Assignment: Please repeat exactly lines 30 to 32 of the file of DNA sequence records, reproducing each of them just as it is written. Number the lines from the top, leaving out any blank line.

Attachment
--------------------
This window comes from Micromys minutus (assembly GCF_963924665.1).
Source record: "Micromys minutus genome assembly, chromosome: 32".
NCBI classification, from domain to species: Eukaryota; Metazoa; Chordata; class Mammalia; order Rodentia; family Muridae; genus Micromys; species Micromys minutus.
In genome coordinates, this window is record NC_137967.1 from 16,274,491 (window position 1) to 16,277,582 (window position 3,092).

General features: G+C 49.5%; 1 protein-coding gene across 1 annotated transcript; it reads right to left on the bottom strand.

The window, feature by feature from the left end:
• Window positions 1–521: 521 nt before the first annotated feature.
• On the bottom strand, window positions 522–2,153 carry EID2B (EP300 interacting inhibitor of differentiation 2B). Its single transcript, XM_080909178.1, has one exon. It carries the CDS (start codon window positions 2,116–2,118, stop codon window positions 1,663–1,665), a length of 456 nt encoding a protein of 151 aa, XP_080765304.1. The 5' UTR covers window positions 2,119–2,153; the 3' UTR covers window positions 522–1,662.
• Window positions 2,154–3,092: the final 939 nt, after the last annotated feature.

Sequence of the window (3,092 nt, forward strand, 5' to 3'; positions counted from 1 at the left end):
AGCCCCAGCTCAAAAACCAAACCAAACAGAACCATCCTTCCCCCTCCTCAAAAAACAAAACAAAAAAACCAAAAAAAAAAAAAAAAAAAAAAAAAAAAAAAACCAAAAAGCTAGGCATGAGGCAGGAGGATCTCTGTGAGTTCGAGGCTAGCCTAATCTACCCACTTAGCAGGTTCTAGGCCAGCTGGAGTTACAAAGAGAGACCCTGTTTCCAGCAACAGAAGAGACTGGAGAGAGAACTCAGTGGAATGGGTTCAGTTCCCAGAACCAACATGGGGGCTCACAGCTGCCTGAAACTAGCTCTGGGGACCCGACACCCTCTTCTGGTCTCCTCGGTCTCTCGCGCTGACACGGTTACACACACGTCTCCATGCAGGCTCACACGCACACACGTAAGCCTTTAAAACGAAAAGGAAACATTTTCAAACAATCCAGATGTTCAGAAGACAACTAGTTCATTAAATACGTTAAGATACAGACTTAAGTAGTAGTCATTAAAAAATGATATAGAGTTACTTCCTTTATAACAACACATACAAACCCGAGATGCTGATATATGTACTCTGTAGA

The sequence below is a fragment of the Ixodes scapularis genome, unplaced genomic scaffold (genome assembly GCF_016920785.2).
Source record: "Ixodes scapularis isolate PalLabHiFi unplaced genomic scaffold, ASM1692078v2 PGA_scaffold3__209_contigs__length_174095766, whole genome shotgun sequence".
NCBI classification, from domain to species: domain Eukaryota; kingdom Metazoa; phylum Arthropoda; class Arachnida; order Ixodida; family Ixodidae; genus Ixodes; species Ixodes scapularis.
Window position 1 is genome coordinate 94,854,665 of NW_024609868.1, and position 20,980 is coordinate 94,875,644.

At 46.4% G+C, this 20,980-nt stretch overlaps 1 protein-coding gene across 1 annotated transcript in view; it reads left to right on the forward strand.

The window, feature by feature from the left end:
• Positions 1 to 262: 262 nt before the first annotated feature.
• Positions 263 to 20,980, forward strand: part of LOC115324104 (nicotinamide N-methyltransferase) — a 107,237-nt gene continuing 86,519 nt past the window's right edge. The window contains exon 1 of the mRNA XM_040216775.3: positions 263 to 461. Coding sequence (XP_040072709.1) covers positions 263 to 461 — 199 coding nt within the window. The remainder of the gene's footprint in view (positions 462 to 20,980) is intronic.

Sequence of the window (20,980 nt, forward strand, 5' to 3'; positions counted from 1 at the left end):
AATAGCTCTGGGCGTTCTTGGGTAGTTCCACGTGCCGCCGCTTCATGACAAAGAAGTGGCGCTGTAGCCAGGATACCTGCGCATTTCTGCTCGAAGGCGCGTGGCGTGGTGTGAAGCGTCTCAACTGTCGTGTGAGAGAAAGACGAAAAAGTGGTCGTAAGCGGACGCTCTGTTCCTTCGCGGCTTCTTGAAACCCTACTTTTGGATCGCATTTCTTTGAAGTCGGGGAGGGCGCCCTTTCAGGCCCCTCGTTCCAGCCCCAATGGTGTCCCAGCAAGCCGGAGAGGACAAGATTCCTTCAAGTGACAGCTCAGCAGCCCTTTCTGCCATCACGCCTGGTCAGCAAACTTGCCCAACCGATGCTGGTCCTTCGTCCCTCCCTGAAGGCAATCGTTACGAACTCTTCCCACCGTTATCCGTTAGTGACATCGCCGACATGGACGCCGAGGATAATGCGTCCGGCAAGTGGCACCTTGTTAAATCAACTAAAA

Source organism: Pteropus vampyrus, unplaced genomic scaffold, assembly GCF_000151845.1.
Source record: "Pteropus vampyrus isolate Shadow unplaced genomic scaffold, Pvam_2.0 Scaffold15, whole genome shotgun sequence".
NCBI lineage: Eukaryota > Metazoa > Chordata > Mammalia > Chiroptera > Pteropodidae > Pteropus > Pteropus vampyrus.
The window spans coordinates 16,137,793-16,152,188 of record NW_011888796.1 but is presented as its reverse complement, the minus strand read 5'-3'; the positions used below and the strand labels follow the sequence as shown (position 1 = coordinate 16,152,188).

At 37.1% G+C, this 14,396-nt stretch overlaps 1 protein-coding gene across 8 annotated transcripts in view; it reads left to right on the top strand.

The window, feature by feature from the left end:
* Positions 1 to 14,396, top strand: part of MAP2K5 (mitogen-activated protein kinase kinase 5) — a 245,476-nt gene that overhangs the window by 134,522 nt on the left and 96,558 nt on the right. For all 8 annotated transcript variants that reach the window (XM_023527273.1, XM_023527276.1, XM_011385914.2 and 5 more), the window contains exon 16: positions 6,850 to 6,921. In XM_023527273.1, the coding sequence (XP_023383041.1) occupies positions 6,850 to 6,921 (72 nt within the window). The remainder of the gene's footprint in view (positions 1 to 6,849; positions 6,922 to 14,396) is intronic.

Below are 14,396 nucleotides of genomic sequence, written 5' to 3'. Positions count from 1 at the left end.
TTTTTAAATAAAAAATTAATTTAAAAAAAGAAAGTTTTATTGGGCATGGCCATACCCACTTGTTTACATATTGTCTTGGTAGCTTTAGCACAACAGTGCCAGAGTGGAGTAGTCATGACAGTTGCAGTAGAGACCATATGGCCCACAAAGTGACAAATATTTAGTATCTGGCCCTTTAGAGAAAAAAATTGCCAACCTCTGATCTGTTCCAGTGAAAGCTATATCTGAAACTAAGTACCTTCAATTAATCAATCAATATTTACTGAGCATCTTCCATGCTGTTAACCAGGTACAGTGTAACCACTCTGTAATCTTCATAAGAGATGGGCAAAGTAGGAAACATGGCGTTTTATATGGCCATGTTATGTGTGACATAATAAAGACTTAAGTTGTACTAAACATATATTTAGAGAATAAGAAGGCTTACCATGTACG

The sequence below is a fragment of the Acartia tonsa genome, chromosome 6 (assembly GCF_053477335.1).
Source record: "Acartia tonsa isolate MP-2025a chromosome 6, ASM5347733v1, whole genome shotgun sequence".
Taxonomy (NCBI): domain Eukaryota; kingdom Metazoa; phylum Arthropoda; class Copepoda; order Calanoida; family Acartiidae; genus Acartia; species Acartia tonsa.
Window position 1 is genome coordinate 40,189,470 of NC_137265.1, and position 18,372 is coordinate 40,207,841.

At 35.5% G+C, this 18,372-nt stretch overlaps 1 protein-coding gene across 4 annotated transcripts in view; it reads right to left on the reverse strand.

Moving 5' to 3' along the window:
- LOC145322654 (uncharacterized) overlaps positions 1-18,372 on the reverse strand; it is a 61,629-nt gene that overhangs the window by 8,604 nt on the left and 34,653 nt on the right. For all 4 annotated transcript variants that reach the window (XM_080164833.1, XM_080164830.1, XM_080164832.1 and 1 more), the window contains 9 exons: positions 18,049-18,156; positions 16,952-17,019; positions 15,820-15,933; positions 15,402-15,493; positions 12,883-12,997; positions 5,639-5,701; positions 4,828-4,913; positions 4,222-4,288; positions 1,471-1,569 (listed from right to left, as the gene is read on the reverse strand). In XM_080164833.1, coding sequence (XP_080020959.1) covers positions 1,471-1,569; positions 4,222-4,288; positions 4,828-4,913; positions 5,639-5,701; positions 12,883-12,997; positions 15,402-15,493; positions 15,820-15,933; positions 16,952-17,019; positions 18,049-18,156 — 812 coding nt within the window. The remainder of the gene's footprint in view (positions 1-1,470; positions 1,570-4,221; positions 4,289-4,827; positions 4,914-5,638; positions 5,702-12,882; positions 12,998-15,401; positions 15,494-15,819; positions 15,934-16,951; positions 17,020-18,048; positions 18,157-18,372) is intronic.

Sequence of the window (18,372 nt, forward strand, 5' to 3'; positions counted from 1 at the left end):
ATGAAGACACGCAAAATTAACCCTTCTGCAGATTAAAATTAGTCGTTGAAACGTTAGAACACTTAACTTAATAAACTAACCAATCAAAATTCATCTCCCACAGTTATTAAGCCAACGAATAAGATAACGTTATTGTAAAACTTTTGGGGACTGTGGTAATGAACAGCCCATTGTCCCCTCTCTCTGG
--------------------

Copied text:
TTTTTAAATAAAAAATTAATTTAAAAAAAGAAAGTTTTATTGGGCATGGCCATACCCACTTGTTTACATATTGTCTTGGTAGCTTTAGCACAACAGTGCCAGAGTGGAGTAGTCATGACAGTTGCAGTAGAGACCATATGGCCCACAAAGTGACAAATATTTAGTATCTGGCCCTTTAGAGAAAAAAATTGCCAACCTCTGATCTGTTCCAGTGAAAGCTATATCTGAAACTAAGTACCTTCAATTAATCAATCAATATTTACTGAGCATCTTCCATGCTGTTAACCAGGTACAGTGTAACCACTCTGTAATCTTCATAAGAGATGGGCAAAGTAGGAAACATGGCGTTTTATATGGCCATGTTATGTGTGACATAATAAAGACTTAAGTTGTACTAAACATATATTTAGAGAATAAGAAGGCTTACCATGTACG

The sequence below is a fragment of the Acartia tonsa genome, chromosome 6 (assembly GCF_053477335.1).
Source record: "Acartia tonsa isolate MP-2025a chromosome 6, ASM5347733v1, whole genome shotgun sequence".